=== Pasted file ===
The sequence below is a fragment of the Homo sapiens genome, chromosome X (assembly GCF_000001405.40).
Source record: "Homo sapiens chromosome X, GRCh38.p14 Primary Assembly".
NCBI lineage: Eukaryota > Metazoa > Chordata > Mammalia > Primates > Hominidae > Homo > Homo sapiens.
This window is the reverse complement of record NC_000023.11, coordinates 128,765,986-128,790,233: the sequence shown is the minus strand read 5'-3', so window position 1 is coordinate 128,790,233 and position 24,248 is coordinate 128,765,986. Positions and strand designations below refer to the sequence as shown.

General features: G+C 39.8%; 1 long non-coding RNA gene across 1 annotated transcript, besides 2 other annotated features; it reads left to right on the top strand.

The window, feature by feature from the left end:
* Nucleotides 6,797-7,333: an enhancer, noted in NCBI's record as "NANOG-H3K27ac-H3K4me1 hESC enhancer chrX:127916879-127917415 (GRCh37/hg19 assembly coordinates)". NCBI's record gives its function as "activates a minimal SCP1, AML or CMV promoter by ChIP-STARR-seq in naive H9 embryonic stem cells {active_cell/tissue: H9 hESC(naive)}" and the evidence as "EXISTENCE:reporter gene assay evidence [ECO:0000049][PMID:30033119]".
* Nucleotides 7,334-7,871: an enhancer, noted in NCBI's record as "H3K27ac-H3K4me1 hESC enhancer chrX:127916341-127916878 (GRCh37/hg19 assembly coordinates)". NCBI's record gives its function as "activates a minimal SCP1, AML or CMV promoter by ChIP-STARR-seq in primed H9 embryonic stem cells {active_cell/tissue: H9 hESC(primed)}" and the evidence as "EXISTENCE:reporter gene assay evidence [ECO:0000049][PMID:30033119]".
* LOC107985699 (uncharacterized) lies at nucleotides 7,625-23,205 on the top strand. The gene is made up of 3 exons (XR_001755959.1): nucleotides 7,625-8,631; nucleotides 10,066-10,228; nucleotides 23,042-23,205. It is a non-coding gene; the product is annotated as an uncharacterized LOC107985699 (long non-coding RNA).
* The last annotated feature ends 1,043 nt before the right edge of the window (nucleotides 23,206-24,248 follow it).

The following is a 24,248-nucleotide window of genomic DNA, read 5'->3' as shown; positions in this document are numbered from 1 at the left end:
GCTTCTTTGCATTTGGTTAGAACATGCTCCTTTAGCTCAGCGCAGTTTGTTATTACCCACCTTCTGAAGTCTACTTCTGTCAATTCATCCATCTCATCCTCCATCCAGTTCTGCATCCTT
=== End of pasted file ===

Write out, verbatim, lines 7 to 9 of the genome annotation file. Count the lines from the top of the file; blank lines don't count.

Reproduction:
* Nucleotides 6,797-7,333: an enhancer, noted in NCBI's record as "NANOG-H3K27ac-H3K4me1 hESC enhancer chrX:127916879-127917415 (GRCh37/hg19 assembly coordinates)". NCBI's record gives its function as "activates a minimal SCP1, AML or CMV promoter by ChIP-STARR-seq in naive H9 embryonic stem cells {active_cell/tissue: H9 hESC(naive)}" and the evidence as "EXISTENCE:reporter gene assay evidence [ECO:0000049][PMID:30033119]".
* Nucleotides 7,334-7,871: an enhancer, noted in NCBI's record as "H3K27ac-H3K4me1 hESC enhancer chrX:127916341-127916878 (GRCh37/hg19 assembly coordinates)". NCBI's record gives its function as "activates a minimal SCP1, AML or CMV promoter by ChIP-STARR-seq in primed H9 embryonic stem cells {active_cell/tissue: H9 hESC(primed)}" and the evidence as "EXISTENCE:reporter gene assay evidence [ECO:0000049][PMID:30033119]".
* LOC107985699 (uncharacterized) lies at nucleotides 7,625-23,205 on the top strand. The gene is made up of 3 exons (XR_001755959.1): nucleotides 7,625-8,631; nucleotides 10,066-10,228; nucleotides 23,042-23,205. It is a non-coding gene; the product is annotated as an uncharacterized LOC107985699 (long non-coding RNA).